Everything we see is just light bouncing off objects, converted to an electrical signal, and then interpreted by our brain as an image (barring medical conditions that interfere with this process in some way). There are many colors to light, with the color of something determined by what wavelength of light we see bouncing of it. Our eyes can only see what is known as the visible spectrum of light.
To make a complicated field of science as simple as possible, the reason something is whatever series of colors it appears to be is controlled largely by two things. The first is how much light is able to bounce off it and be interpreted by our eye (and what color that light is since not all light is a perfect white). The second is how that object’s materials interacts with that light hitting it, thus changing the wavelength of light’s speed as it bounces and therefore the color our brain will see.
How to Protect Your Eyes
Eating healthy, exercising, avoiding smoking and having regular eye exams can help you preserve your vision as you get older. You can also take simple everyday measures to protect your eyes from harm, including:
- Guard your eyes against sun damage by wearing protective sunglasses every time you leave the house. Consider getting eyewear with nearly 100% anti-UVA and anti-UVB protection.
- Wear appropriate safety glasses at work or in certain sports, including welding, construction work, and swimming.
- To alleviate eye strain when working at a computer, take your eyes off the screen every 20 minutes and fixate on an object 20 feet away for 20 seconds.
- Handle your contact lenses with clean hands and replace and disinfect them regularly to avoid introducing bacteria into your eyes.
Most Fragile Parts of the Eye
To preserve your vision for as long as possible, you should protect all parts of your eyes. All of them are delicate.
The cornea is one of the most sensitive parts of the eye because of its many nerve endings. Its high sensitivity to scratches, dust, heat or pathogens ensures appropriate responses, such as tearing and blinking, to protect the eye’s surface.
Even so, vision-threatening injuries or conditions can affect other parts of the eye. For instance:
- Glaucoma affects the optic nerve
- Age-Related Macular Degeneration (AMD) affects the macula
- An irregularly shaped cornea causes blurred vision
- Diabetes can affect the retina
- Cataracts form around the lens
How Long Should Vision Last?
It’s possible to maintain excellent eyesight throughout your lifetime. But it’s not a given.
Just like any other body organ, eyes lose some visual power as you get older. It may reach a time when you can’t read or properly focus on distant objects without prescription glasses, especially beyond the age of 40.
Some people may even have trouble differentiating colors. These are normal age-related issues that can affect anyone.
However, vision loss isn’t a normal part of aging. Some of the common eye diseases or conditions that damage eyesight are preventable, and certainly manageable, if detected early.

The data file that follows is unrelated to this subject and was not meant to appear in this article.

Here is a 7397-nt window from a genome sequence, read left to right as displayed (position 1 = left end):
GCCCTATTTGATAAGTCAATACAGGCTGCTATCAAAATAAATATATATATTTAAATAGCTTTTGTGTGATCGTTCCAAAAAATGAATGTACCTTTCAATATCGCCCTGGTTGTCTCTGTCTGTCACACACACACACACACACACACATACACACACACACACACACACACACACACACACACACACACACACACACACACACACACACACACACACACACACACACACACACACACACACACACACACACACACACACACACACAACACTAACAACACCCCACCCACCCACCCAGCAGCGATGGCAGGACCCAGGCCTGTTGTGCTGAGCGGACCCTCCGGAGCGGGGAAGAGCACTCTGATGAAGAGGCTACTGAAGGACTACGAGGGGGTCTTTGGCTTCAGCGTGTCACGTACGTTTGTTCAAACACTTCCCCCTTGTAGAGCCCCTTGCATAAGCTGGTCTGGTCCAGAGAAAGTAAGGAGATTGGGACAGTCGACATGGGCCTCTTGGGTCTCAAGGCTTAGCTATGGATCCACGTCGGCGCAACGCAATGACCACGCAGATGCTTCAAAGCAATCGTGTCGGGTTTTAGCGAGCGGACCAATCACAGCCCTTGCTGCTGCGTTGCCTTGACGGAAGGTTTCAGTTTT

Your vision can last your lifetime if you prevent or treat complications such as glaucoma, cataracts and diabetic retinopathy.
Can We Build Our Own Eye?
Obviously, human have figured out how to record images. We can produce photographs and video in a myriad of ways. Additionally, we understand a great deal more about the eye than our ancestors did. We can explain, in a fair bit of detail, how it works.
For a while now, many have pursued a way to combine technology with the body, in the hopes of creating a man-made eye that works much in the same way as our natural eye. The sci-fi ideal of a cybernetic eye producing a quality of vision even better than our natural vision is a long way off, if it is possible at all.
The brain is a very complicated organ that is not fully understood. Finding a way to make it properly interface with any camera technology at all is a monumental task.
At the same time, there are devices that can be put into eyes that do allow some people with very specific conditions to “see,” but the detail comes purely in flashing lights with low visual detail presently. Even these devices can dramatically improve a user’s mobility and ability to interpret obstacles and objects. As the technology is improved and researched, it is an exciting field that holds much promise.
Always Worth Further Study
The complexity of the eye, how it takes in light, and how the brain interprets its signals are things we certainly know a great deal about, yet there is clearly an astronomical amount more to be learned. The more clearly the eye and visual cortex of the brain are understood, the better we can help people with vision problems.
The ideal is a future where even those born blind or who lose eyes can eventually see.
- Anatomy of the Eye. University of Michigan.
- Anatomy of the Eye. The Johns Hopkins University.
- 5 Industries Where Eye Protection Is a Priority. Bollé Safety.
- How We See. National Eye Institute.
- Aqueous Humor. (January 28, 2019). American Academy of Ophthalmology.
- Colours of Light. (April 4, 2012). Science Learning Hub.
- Artificial Vision: What People with Bionic Eyes See. (August 16, 2017). The Conversation.